A fondness for food trucks

Cecilia Fox in75 Columnist

I don’t know why, but food just tastes better when it comes from a truck.

A part of American dining habits for centuries, things have certainly evolved from the early days of food trucks. Distinct from fair food — which is probably how most people first experience mobile dining — food trucks these days are in a category all their own.

No longer just hot dog carts and ice cream trucks — although there’s certainly nothing wrong with those — today you can find just about anything about in a food truck. Thanks to the recent surge in their popularity, I’ve enjoyed everything from fried octopus to gourmet ramen purchased from kitchens on wheels.

I’ve always been an adventurous eater. So when I was 15 and loose on the streets of Berlin, and my German host sister introduced me to the joys of street food by presenting me with a plate of unidentified curry, I didn’t hesitate to dig in.

The language barrier and my willingness to eat just about anything mean that I’m still not entirely sure what I ate — I suspect it was goat — but that delicious mystery meal inspired in me an enduring love for food trucks.

I’m not sure what exactly about food on wheels is so appealing to me.

Maybe it’s the fun of tracking down your favorite trucks on social media like a tasty scavenger hunt — I won’t lie, I definitely have alerts set up for my favorite eateries’ Facebook posts.

Or maybe it’s because food trucks tend to be dedicated to one type of food, perfecting their chosen cuisines, be it Belgian waffles or bulgogi. I love that you can get a fantastic meal without the effort of getting dressed up and going out to a restaurant.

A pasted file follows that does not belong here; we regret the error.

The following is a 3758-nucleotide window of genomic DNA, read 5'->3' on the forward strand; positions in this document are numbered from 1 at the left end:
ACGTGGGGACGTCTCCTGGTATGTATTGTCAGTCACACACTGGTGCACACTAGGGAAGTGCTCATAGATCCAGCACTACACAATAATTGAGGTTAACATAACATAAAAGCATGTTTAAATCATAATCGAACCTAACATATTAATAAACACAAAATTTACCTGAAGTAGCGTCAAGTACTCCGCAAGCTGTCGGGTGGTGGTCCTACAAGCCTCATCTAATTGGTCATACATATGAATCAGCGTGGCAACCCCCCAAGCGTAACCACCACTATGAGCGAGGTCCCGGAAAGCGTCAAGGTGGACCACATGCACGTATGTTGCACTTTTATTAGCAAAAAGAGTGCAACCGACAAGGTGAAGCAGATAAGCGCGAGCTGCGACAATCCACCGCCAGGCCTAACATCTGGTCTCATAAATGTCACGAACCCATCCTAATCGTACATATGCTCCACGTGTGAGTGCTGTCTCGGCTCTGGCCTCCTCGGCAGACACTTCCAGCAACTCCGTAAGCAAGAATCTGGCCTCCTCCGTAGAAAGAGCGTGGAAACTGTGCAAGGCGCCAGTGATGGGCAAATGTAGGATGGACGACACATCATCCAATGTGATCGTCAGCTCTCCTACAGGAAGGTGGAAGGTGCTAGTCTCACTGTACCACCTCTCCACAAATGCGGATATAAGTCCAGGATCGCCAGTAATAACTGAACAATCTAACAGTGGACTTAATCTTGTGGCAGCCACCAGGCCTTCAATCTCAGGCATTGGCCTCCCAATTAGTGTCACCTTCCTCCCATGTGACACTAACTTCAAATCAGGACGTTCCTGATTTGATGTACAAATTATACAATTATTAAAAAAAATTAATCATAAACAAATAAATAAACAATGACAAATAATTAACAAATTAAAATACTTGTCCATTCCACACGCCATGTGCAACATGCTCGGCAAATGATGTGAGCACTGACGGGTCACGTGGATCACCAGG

It’s probably also just a bit of nostalgia.

When I was a student at Ohio University, the tiny town of Athens was blessed with a unusual wealth of food trucks offering everything from pizza to Cuban sandwiches. To this day, I can think of few things better than sitting on the College Green surrounded by friends with a warm gyro in hand — am I right, fellow Bobcats?

Last November, the Burrito Buggy, an OU campus fixture since the 80s and one of my favorite Athens food trucks, made an appearance at a Dayton brewery for an alumni event. Nothing, not even the 30 degree weather and the daunting line, was going to stand between me and cheesy goodness.

There’s just something about sharing a beer and a burrito in the company of other hungry Bobcats, including one of my favorite high schools teachers. It’s something I don’t think could happen anywhere besides the line for the Buggy.

Maybe I’m out of my mind, but I waited in the cold for that foil-wrapped handful of happiness for three hours. It tasted like college. It was the best burrito I have ever eaten.

Since moving back to the area after college, my food truck horizons have only expanded. They’re just about everywhere these days, and I for one could not be happier.

Sometimes I go out looking for one specific food truck with Dad, my best foodie buddy, but when those rolling restaurants gather for a rally or a festival, more often than not that’s where you’ll find me.

In fact, keep an eye out for me this weekend. If you’re going to the Miami County Food Truck Competition and Rally on Saturday, chances are you’ll find me there, taking it all in.

Cecilia Fox in75 Columnist
http://tdn-net.com/wp-content/uploads/2016/05/web1_DSC_0240.jpgCecilia Fox in75 Columnist

You might find me wherever you find the Ramen Rickshaw. Email me at [email protected] and tell me about your favorite food truck.

You might find me wherever you find the Ramen Rickshaw. Email me at [email protected] and tell me about your favorite food truck.

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